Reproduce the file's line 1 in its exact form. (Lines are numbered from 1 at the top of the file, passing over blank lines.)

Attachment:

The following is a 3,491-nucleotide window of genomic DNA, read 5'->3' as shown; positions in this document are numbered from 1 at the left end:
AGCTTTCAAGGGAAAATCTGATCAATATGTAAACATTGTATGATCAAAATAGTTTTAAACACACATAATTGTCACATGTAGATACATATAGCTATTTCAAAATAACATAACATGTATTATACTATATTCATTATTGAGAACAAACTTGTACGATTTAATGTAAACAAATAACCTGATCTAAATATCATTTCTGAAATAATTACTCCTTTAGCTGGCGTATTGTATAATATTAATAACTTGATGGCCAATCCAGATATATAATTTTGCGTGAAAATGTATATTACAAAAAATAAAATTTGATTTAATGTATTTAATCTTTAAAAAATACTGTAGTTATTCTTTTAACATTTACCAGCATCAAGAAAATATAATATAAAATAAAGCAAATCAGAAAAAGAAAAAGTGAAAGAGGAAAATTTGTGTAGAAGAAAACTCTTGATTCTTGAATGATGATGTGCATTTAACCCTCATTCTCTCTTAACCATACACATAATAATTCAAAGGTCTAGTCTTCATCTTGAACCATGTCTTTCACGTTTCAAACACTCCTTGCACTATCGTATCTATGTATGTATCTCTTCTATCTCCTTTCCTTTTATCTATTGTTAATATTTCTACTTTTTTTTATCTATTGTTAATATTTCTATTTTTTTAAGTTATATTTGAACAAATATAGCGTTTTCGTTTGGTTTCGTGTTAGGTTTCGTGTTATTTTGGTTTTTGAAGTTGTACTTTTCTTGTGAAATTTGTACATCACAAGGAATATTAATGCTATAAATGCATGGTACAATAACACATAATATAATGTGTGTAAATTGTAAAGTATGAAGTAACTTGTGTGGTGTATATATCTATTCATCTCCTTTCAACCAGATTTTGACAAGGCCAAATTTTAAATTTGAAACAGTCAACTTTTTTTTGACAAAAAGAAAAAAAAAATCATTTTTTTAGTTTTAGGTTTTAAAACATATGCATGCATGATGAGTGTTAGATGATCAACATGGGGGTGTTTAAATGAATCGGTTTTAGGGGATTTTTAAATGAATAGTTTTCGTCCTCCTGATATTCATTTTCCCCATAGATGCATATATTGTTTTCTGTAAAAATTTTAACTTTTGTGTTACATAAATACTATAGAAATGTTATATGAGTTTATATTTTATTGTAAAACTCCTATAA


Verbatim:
The following is a 3,491-nucleotide window of genomic DNA, read 5'->3' as shown; positions in this document are numbered from 1 at the left end: